Rahul Gandhi, who has always been a subject of much ridicule, especially in social media, seems to be speaking with new vigor, a new kind of confidence, firing salvo after another on the prime minister, especially since demonetization. Are we witnessing a new Rahul Gandhi? Has he matured politically, or become more serious about his role in the party?

I think the “real” Rahul Gandhi is yet to emerge. We will get to see once he takes over formally as party president. Rahul has had a scandal-free record during the ten years of the Congress-led United Progressive Alliance [2004-16]. Until 2011, he was considered as a future leader. His stubbornness, inability to assess social media, wrong set of advisers, and constant checks from mother and sister, have diminished the role he would have acquired otherwise.

However, Rahul has himself to blame. He had a perfect mentor in Dr. Manmohan Singh [the former prime minister] but he ignored the good doctor’s advice to join the government. If he had served as a minister of state in the Prime Minister’s Office and later moved to foreign affairs, or the infrastructure ministry, today he would have had a different standing in public life. But he bought the durbari [royal court-style] argument that as a Gandhi family member, he should always be on top.

Rahul Gandhi has said India will get its “achhe din” (good days; one of Modi’s catchphrases) once the Congress comes to power in 2019. Is that possible at all? Will the Congress be able to make a comeback anytime soon? Will Rahul Gandhi be able to revive the Congress?

Rahul has a pan-Indian identity and age is on his side. He has to sell a dream and keep the organization on his side. But, realistically speaking, returning to power in 2019 is easier said than done. I think he will ensure that the Congress shares power in any anti-Narendra Modi umbrella. Rahul is flexible, pragmatic and not hungry for power, which has both advantages and disadvantages. The root problem is that both Rahul Gandhi and Sonia Gndhi see themselves as trustees of the party, and not wielders of power. This delusion is destroying the Congress, but the party leaders seem to be ignoring this crucial aspect.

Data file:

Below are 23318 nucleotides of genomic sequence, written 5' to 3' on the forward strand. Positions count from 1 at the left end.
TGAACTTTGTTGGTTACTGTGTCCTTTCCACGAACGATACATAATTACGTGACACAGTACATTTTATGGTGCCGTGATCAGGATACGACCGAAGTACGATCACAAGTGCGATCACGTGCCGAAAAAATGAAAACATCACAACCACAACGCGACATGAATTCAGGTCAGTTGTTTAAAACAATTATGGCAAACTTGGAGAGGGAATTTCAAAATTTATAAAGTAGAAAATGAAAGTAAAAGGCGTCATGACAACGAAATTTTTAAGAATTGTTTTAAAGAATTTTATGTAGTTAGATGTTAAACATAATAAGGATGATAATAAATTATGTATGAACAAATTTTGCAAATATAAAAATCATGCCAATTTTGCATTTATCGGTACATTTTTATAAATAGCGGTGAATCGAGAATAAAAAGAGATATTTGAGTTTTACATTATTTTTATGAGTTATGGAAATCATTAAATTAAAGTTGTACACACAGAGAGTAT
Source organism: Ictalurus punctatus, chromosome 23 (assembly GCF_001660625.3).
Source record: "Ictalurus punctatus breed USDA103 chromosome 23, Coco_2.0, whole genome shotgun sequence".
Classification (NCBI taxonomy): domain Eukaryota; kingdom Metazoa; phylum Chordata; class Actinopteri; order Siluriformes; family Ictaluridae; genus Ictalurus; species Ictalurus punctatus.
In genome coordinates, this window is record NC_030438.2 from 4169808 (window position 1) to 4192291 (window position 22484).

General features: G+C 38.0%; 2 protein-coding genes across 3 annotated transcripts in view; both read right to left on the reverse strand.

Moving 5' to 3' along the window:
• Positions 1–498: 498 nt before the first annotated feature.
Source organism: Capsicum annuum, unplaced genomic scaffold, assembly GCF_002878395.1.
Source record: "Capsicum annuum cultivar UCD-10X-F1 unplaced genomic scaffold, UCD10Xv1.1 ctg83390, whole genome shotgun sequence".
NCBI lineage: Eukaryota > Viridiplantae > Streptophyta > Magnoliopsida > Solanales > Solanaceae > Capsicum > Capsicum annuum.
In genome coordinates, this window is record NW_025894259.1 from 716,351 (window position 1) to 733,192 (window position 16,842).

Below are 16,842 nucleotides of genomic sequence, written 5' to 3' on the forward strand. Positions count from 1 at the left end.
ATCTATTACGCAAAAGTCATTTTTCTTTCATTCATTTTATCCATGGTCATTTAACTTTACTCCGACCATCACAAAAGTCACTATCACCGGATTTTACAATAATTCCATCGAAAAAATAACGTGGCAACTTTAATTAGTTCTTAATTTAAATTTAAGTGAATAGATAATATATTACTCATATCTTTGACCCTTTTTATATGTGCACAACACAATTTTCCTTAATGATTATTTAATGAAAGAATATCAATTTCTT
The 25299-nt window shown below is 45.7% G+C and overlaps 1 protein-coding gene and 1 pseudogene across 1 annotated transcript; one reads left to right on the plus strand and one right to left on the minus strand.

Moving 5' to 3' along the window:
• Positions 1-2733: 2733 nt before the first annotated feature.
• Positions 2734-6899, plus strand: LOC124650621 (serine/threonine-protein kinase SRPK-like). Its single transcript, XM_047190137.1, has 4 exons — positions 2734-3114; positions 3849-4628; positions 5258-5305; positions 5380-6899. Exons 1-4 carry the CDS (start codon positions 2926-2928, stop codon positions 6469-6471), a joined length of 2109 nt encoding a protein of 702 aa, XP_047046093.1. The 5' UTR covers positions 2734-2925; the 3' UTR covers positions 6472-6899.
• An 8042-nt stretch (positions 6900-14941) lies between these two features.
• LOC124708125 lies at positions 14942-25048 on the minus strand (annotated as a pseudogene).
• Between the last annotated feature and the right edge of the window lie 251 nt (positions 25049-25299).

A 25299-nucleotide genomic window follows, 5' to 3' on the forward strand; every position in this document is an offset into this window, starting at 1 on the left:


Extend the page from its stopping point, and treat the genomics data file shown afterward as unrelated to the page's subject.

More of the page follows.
But why?

In India’s 69 years of post-independence history, the Gandhis have led the Congress for 58 years. This has created a dependence model of sorts. Congressmen look up to the Gandhi family members as unquestionable leaders and in return, expect electoral success, power etc. From Jawaharlal Nehru to Indira Gandhi, Rajiv Gandhi and Sonia Gandhi, no Gandhi membership has failed or abruptly opted out of politics. As a result, Congress leaders blindly follow them and do not wish to look beyond the Gandhis. The Gandhis, such as Rahul, love to live with this illusion of grandeur.

Is it possible to imagine the Congress party without the Gandhi dynasty at the helm?

It is said that once conqueror Timur the Lame held discourse with the famous historian and sociologist Ibn Khaldun about the fate of dynasties. Khaldun propounded that the glory of a dynasty seldom lasted beyond four generations. The first generation is inclined toward conquest, the second toward administration. The third generation, being free from the necessity to conquer or administer, is left with the pleasurable task of spending the wealth of its ancestors on cultural pursuits. Consequently, by the fourth generation, a dynasty has usually spent its wealth as well as human energy. Hence, the downfall of each royal house is embedded in the very process of its rising. According to Khaldun, it was a natural phenomenon and couldn’t be avoided.

Set in a democratic world of contemporary Indian history, the rise and fall of the great Nehru-Gandhi family seems to be indicating at the soundness of the Ibn Khaldun formulation. Jawaharlal Nehru (1889-1964) who fought for country’s independence from British imperialism as Mahatma Gandhi’s closest associate, was the architect; his daughter Indira Gandhi (1917-1984) expanded, winning a war (against Pakistan and creating Bangladesh in the Indian subcontinent) and emerging as one of the 20th century’s most powerful personalities. Indira’s son, Rajiv (1944-1991), too became the prime minister of India, experimented a lot and paid heavily. Rahul Gandhi, who represents the fourth generation of the Nehru-Gandhi family, perhaps has all the good intentions, but things are not clicking for him at all. The sooner the Congress members wake up to the idea of a non-Gandhi-led Congress, the better. But nobody wants to think about it at all at present.